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First lab-grown burger eaten in London



The world’s first scientifically produced burger was tasted for the first time by food critics on Monday, who described it as “close to meat”.

The burger, which consisted of tens of billions of stem cells produced in a lab, cost more than £200,000 to produce and was backed by Google co-founder Sergey Brin.

Hanni Ruetzler, the food critic who tried the burger, described it asclose to meat, but not that juicy”.

The scientist responsible for producing the burger, Mark Post, professor at Maastrict University in the Netherlands, said it would be a while before the burgers are available for mass consumption. He added that the project is “a good start”.

A recent report commissioned by the Department for Environment, Food and Rural Affairs (Defra) emphasised the importance of sustainable food sourcing, including eating less meat in order to maintain a healthy diet while not displacing food supplies. It also identified a link between the amount of food consumed and the impact that this has on the environment.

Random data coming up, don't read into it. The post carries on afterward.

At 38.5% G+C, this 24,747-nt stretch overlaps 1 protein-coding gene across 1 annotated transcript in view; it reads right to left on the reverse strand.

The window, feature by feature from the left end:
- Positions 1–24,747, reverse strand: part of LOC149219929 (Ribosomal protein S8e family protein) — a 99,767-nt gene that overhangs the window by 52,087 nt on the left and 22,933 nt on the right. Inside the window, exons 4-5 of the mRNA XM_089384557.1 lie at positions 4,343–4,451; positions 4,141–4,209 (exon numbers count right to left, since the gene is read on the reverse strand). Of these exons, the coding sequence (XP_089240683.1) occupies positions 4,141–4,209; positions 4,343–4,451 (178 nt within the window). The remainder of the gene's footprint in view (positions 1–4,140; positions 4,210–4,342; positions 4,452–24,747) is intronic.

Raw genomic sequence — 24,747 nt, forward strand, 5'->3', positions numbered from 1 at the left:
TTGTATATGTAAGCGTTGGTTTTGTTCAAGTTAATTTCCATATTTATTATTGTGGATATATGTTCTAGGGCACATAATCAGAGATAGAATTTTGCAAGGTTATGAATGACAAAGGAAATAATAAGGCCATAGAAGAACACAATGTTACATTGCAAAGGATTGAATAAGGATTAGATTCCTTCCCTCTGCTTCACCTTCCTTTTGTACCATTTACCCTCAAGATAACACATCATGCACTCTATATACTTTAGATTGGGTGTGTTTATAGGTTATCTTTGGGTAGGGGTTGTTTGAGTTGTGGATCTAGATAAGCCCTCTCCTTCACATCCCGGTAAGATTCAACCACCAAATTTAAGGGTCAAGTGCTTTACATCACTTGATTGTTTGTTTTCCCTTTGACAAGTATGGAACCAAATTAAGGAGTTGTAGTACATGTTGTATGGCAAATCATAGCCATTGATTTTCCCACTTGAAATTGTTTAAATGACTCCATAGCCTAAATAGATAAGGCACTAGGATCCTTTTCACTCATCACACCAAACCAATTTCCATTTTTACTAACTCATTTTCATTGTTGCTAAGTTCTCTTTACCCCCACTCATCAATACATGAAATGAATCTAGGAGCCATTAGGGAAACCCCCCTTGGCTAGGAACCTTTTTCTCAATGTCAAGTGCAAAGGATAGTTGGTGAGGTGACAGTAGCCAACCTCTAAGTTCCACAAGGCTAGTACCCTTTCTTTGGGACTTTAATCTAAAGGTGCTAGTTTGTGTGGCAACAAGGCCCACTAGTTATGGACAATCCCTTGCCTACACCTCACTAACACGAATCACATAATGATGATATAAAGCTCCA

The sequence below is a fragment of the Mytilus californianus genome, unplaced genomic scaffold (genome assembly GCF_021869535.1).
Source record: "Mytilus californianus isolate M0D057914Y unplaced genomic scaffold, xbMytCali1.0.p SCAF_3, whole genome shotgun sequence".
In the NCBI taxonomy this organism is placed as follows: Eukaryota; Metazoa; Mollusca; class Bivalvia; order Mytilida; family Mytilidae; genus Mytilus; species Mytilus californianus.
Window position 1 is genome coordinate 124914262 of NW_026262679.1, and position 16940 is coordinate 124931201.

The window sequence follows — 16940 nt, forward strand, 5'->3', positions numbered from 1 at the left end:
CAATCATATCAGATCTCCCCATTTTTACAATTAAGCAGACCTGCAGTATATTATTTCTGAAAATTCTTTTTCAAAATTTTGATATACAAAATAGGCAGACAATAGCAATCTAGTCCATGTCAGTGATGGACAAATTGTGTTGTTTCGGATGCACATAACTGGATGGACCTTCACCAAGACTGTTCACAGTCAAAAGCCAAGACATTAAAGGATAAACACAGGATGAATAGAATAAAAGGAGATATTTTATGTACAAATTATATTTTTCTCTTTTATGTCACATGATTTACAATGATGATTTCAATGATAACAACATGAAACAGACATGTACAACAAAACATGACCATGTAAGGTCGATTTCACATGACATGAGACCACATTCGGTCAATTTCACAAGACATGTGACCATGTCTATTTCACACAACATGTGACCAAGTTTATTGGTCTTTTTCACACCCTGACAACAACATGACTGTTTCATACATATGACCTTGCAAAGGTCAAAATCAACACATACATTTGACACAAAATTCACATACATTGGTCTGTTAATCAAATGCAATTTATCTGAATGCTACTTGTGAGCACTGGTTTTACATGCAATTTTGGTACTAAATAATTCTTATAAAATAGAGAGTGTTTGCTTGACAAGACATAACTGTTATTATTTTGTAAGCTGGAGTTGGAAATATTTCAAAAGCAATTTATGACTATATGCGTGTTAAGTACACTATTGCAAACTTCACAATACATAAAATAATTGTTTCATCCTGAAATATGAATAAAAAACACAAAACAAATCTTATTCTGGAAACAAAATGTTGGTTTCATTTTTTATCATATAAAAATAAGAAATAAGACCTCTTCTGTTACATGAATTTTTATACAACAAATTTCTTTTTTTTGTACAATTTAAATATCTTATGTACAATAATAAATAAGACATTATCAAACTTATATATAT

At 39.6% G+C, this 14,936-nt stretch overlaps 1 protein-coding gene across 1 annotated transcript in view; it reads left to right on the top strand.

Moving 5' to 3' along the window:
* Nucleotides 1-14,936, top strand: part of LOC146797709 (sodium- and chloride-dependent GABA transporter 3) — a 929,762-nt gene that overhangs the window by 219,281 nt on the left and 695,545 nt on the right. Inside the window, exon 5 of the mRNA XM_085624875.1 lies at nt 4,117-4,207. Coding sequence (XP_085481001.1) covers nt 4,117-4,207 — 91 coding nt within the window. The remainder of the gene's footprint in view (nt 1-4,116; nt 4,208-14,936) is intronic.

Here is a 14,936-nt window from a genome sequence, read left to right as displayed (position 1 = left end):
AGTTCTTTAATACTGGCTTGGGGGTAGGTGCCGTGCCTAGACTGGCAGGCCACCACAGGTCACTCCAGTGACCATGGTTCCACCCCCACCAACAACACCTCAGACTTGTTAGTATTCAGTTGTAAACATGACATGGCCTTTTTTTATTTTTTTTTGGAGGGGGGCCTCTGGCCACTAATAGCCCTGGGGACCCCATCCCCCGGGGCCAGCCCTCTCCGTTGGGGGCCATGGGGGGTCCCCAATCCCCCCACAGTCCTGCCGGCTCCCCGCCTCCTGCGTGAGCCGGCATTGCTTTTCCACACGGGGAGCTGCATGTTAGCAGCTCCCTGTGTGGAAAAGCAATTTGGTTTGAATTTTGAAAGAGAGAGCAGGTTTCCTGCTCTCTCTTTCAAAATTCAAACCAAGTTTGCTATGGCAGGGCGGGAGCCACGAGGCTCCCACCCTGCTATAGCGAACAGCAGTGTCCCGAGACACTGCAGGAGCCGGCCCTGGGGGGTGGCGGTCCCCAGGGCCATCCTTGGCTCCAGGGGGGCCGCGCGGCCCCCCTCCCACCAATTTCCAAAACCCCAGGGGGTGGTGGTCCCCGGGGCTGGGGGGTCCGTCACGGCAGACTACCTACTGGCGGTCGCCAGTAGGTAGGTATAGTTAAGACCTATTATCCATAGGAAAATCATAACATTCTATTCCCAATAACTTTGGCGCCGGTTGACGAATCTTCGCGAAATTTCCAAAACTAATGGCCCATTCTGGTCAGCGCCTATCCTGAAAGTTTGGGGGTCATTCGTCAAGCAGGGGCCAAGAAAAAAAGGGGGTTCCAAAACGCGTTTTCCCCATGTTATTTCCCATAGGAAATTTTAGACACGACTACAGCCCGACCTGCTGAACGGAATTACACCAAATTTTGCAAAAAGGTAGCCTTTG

Reacting to the milestone for artificially produced food, Friends of the Earth’s Kirtana Chandrasekaran, said, “It’s really positive that people are talking about alternatives to meat.

Realistically, consumers won’t be able to buy these burgers in shops anytime soon – but we can reduce our meat eating now which would be better for our health and we’d still have varied diets.”

Chandrasekaran added, “Eating less meat and producing it less intensively will help to solve enormous challenges like climate change and feeding the world.”

Writing on his blog, Toronto-based ethicist Chris MacDonald looked at the ethics of producing the world’s first synthetic burger.

He concluded, “On the whole, I think the development of lab-grown burgers is an excellent thing, from an ethical point of view. Or at least, very promising.”

Further reading:

Government should be ‘reinforcing a sense of urgency’ on sustainable food

Food supplies threatened as population growth and water shortages collide

Tackle food waste to tackle inequality, government report says

World wasting up to half of global food

Calls for sustainable investment to prevent unmanageable demand for food